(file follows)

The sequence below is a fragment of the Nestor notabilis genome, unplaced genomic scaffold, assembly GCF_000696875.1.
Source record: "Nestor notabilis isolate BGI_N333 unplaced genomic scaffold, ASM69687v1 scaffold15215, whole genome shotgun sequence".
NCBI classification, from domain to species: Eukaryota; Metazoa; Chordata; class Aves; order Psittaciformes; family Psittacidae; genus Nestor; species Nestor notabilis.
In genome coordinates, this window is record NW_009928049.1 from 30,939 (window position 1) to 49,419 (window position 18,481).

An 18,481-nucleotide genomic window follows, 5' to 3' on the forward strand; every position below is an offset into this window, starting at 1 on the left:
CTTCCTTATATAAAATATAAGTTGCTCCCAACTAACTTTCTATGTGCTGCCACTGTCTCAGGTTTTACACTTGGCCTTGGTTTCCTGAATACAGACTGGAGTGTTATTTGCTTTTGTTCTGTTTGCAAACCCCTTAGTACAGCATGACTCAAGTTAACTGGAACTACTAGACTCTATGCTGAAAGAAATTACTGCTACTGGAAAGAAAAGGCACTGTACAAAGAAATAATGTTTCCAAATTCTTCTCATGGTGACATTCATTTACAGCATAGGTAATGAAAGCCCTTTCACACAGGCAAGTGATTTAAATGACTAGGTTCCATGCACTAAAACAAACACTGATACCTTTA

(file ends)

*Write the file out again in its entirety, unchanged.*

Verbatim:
The sequence below is a fragment of the Nestor notabilis genome, unplaced genomic scaffold, assembly GCF_000696875.1.
Source record: "Nestor notabilis isolate BGI_N333 unplaced genomic scaffold, ASM69687v1 scaffold15215, whole genome shotgun sequence".
NCBI classification, from domain to species: Eukaryota; Metazoa; Chordata; class Aves; order Psittaciformes; family Psittacidae; genus Nestor; species Nestor notabilis.
In genome coordinates, this window is record NW_009928049.1 from 30,939 (window position 1) to 49,419 (window position 18,481).

An 18,481-nucleotide genomic window follows, 5' to 3' on the forward strand; every position below is an offset into this window, starting at 1 on the left:
CTTCCTTATATAAAATATAAGTTGCTCCCAACTAACTTTCTATGTGCTGCCACTGTCTCAGGTTTTACACTTGGCCTTGGTTTCCTGAATACAGACTGGAGTGTTATTTGCTTTTGTTCTGTTTGCAAACCCCTTAGTACAGCATGACTCAAGTTAACTGGAACTACTAGACTCTATGCTGAAAGAAATTACTGCTACTGGAAAGAAAAGGCACTGTACAAAGAAATAATGTTTCCAAATTCTTCTCATGGTGACATTCATTTACAGCATAGGTAATGAAAGCCCTTTCACACAGGCAAGTGATTTAAATGACTAGGTTCCATGCACTAAAACAAACACTGATACCTTTA